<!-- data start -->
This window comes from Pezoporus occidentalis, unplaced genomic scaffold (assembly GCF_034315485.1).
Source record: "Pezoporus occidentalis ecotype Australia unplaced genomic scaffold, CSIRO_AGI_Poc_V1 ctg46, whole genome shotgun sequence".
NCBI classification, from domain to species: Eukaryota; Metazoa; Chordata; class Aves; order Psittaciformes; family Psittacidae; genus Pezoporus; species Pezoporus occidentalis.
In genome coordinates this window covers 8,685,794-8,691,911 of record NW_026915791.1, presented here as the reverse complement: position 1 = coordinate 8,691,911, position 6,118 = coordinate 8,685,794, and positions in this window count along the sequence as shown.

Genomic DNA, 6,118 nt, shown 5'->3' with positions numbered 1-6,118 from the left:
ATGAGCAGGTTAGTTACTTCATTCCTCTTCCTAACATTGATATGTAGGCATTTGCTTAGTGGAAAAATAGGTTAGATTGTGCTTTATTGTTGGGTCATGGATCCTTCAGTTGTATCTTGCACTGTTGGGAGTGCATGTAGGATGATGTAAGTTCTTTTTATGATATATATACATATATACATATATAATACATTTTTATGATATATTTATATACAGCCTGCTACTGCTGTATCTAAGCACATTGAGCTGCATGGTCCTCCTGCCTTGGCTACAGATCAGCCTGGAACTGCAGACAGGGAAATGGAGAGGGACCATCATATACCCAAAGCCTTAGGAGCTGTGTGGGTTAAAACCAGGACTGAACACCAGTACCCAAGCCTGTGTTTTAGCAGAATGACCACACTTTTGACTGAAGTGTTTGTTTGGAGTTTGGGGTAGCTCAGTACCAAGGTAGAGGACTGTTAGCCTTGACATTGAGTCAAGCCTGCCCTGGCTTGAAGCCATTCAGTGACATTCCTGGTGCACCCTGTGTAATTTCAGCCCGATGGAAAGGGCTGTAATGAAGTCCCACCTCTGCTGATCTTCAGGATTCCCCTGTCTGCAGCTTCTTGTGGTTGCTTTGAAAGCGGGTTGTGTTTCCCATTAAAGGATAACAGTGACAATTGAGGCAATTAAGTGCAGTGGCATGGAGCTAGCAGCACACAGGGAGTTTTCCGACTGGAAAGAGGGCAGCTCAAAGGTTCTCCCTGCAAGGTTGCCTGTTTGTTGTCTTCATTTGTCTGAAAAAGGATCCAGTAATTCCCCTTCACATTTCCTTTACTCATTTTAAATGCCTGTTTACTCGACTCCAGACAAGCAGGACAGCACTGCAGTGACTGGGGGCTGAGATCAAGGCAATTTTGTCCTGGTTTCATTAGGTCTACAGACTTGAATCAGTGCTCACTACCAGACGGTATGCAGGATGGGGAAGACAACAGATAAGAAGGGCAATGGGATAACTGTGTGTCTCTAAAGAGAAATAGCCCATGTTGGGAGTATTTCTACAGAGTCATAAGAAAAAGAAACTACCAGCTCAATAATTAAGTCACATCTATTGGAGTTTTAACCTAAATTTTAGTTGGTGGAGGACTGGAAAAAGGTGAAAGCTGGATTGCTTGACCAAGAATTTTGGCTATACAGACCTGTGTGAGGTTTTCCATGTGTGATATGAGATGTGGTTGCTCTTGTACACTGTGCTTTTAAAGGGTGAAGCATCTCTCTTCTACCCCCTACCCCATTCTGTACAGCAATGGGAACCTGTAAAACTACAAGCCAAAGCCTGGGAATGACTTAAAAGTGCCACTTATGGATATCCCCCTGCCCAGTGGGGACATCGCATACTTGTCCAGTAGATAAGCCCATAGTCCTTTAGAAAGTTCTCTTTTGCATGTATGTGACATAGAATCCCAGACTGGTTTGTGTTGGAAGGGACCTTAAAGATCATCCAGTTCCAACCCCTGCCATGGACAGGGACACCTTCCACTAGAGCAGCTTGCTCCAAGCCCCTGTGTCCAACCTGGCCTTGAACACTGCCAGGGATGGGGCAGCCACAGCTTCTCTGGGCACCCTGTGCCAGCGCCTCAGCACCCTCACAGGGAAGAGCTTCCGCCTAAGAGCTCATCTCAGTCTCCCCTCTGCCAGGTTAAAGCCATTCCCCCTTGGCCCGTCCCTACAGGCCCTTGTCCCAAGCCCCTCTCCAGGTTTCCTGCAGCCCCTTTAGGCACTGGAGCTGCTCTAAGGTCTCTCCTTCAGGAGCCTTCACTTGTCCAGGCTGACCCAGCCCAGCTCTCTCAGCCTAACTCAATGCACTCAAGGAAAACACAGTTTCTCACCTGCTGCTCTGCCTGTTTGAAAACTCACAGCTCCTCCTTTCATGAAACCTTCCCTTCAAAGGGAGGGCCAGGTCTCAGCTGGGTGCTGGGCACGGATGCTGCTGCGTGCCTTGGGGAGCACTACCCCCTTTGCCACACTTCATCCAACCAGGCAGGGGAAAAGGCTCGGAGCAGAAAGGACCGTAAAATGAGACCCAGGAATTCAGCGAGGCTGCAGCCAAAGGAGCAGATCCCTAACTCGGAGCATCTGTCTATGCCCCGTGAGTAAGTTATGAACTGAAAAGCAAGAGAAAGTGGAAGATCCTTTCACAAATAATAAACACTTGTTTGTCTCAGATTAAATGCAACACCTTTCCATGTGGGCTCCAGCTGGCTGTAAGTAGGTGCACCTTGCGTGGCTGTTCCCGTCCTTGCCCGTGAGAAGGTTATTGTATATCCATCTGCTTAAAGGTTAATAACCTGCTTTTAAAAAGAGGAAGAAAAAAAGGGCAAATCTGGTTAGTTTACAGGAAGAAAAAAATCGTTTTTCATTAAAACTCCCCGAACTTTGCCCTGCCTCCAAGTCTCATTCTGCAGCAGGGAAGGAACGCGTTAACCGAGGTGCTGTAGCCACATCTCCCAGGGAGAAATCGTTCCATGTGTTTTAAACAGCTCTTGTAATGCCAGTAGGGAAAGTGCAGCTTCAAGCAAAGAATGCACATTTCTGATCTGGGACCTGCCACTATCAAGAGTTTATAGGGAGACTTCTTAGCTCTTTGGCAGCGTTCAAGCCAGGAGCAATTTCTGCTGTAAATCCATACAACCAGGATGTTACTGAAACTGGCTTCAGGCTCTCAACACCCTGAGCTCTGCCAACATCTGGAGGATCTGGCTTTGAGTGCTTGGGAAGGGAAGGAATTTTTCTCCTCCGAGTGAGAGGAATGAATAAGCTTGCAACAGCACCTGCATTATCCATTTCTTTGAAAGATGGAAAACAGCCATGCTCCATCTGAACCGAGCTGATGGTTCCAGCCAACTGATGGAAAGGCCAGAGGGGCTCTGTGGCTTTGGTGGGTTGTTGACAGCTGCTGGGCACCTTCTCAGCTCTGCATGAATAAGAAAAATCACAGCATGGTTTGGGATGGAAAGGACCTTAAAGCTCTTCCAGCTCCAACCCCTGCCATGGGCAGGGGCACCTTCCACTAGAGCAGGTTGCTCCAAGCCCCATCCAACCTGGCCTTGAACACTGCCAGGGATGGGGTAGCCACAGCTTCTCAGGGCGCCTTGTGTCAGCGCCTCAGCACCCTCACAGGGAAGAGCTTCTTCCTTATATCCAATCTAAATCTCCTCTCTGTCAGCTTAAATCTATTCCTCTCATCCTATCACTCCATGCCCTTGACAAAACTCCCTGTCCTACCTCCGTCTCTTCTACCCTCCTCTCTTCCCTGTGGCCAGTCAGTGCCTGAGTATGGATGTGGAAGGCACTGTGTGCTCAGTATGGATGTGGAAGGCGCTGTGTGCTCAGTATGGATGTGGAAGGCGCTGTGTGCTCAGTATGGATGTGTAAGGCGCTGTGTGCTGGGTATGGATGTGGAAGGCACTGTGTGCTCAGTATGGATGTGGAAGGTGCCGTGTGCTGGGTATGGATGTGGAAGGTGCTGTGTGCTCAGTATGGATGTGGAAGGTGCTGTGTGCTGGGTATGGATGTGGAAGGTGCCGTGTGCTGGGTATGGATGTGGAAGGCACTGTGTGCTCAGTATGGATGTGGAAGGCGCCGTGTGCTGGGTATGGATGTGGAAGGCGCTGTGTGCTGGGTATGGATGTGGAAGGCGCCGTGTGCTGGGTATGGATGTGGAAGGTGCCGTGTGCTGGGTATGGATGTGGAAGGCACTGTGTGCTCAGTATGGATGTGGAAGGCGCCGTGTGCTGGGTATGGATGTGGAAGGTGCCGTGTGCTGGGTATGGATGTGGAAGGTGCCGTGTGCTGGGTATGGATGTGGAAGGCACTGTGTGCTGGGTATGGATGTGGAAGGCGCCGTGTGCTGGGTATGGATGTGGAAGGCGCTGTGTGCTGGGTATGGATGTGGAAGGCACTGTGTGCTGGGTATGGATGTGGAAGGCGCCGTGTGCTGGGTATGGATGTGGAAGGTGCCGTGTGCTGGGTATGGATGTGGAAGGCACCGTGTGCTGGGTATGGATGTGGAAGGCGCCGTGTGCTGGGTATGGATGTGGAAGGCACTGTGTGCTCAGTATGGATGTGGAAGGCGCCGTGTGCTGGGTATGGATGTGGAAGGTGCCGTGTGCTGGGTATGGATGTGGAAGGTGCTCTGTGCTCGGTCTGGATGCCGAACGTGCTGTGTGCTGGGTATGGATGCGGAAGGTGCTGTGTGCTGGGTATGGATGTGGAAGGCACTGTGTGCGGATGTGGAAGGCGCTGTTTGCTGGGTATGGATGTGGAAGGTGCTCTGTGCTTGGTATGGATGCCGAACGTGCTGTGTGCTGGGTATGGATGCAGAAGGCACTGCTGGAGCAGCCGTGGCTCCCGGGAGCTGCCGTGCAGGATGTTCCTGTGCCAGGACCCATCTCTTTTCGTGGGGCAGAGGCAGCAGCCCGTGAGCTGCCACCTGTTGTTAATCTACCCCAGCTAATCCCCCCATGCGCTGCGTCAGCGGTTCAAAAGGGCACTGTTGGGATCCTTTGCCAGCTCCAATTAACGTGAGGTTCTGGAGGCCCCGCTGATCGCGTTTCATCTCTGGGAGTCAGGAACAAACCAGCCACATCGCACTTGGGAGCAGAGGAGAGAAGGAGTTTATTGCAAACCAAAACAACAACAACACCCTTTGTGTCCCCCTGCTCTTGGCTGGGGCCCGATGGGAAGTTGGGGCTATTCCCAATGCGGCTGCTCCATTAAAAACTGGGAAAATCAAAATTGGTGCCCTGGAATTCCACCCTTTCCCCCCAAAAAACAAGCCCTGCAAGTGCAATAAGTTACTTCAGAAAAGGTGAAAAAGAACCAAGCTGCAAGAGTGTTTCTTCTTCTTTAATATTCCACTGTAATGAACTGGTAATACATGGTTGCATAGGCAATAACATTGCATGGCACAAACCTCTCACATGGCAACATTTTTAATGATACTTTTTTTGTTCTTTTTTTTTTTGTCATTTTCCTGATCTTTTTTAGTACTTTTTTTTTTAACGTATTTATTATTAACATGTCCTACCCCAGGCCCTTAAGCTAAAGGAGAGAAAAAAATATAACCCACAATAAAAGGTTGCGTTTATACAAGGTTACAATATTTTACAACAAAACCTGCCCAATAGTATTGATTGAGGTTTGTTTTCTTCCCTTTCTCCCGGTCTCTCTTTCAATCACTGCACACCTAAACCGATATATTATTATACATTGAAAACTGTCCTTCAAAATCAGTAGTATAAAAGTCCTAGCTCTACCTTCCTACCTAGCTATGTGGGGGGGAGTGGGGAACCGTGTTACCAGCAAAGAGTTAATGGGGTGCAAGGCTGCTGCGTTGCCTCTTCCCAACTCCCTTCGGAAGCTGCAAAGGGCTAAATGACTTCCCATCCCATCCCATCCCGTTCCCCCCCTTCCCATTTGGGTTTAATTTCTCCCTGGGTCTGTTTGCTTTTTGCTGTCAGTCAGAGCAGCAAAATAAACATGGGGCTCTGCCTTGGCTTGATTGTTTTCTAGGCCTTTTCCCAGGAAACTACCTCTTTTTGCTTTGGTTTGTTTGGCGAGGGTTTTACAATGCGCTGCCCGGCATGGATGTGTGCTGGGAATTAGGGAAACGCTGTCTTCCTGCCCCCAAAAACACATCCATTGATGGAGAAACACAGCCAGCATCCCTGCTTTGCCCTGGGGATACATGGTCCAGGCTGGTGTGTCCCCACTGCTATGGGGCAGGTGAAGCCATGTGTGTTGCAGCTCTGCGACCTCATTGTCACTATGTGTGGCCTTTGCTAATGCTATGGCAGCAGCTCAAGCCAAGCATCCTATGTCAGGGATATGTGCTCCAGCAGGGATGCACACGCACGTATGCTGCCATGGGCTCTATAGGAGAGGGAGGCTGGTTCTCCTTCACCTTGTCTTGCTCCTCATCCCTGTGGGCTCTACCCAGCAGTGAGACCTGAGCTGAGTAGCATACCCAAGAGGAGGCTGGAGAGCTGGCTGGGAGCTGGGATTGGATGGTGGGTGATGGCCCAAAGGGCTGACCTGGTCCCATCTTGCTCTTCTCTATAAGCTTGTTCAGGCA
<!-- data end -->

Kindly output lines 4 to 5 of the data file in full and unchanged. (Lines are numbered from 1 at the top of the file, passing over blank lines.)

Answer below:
In genome coordinates this window covers 8,685,794-8,691,911 of record NW_026915791.1, presented here as the reverse complement: position 1 = coordinate 8,691,911, position 6,118 = coordinate 8,685,794, and positions in this window count along the sequence as shown.

Genomic DNA, 6,118 nt, shown 5'->3' with positions numbered 1-6,118 from the left: